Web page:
“Blended skills will be vital in asset management going forward to master the challenges of the digital transformation.”
Dr. René Nicolodi
Head of Equities & Themes and Deputy Head of Asset Management at Swisscanto Invest
Together with his team, René Nicolodi is responsible for all fundamental and rule-based liquid equity strategies as well as the private equity business. He has held a number of positions in research and asset management over more than 20 years. René is also Vice-President of Swiss Sustainable Finance and gives lectures on asset management and sustainable finance at various Swiss and foreign universities.
René Nicolodi, what is it that motivates you?
I inherited a keen interest in learning and experiencing new things that was evident from a very young age. This comes with an urge to use what I’ve learned and the experience I’ve gained to push the envelope and actively bring about change. I wouldn’t say that I’m only happy when everything’s in flux, but I’m not a fan of maintaining the status quo in the medium to long term. There’s a certain positive tension inherent in the everyday business of financial markets, which makes asset management an environment in which inquisitive people can flourish.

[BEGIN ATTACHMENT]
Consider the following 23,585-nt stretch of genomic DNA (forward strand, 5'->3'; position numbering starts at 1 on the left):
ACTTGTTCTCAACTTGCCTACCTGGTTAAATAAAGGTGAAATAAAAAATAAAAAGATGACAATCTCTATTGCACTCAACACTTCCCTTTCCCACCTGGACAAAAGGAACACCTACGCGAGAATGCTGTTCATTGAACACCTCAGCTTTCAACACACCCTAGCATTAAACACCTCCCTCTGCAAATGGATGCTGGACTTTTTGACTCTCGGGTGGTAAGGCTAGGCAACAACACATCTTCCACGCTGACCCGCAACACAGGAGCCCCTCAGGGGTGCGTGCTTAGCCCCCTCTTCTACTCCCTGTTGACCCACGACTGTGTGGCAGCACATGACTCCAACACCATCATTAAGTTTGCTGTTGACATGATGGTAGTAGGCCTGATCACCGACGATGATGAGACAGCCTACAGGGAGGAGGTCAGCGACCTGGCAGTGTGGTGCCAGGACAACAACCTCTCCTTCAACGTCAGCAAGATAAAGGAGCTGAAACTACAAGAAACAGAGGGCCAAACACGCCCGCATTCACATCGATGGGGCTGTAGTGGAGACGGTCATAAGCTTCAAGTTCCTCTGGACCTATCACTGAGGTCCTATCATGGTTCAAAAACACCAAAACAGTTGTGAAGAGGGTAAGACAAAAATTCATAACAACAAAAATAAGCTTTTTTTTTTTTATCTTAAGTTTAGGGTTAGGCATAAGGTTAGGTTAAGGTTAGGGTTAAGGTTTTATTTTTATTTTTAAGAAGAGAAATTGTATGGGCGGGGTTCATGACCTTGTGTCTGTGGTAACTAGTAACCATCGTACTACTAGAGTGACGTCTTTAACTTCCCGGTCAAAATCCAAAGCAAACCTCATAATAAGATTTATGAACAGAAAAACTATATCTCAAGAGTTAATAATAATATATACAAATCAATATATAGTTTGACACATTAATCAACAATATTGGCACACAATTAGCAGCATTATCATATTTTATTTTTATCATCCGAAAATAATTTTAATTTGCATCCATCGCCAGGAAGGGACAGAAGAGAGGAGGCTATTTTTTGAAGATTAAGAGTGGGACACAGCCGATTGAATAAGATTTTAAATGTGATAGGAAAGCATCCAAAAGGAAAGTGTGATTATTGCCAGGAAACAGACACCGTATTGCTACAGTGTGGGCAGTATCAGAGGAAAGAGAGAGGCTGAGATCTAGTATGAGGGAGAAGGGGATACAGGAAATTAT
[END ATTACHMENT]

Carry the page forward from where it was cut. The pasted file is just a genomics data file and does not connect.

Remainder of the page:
Which values underlie your day-to-day actions, decisions, plans?
I pay particular attention to behaving day to day in a way that’s consistent with my own convictions and what I tell others. I believe it’s essential for leaders to be very consistent and authentic. My colleagues should be able to understand what kind of person I am. For me personally, credibility, respect, and fairness toward others are paramount. People say I have a very analytical decision-making style, but these days I rely more on my intuition, my gut feeling – especially when it comes to HR decisions.
What was the best decision you have taken in your career?
Straight after leaving grammar school and quite by chance, I landed a job in finance. This gave me an early opportunity to amass practical experience in the financial sector throughout my studies. It was an important period that left a lasting impression on me. After I graduated, I chose to specialize in the niche area of sustainable finance and complete a dissertation on the subject in parallel with my job. I didn’t realize it at the time, but this set the tone for my later career. I haven’t regretted it for a single day.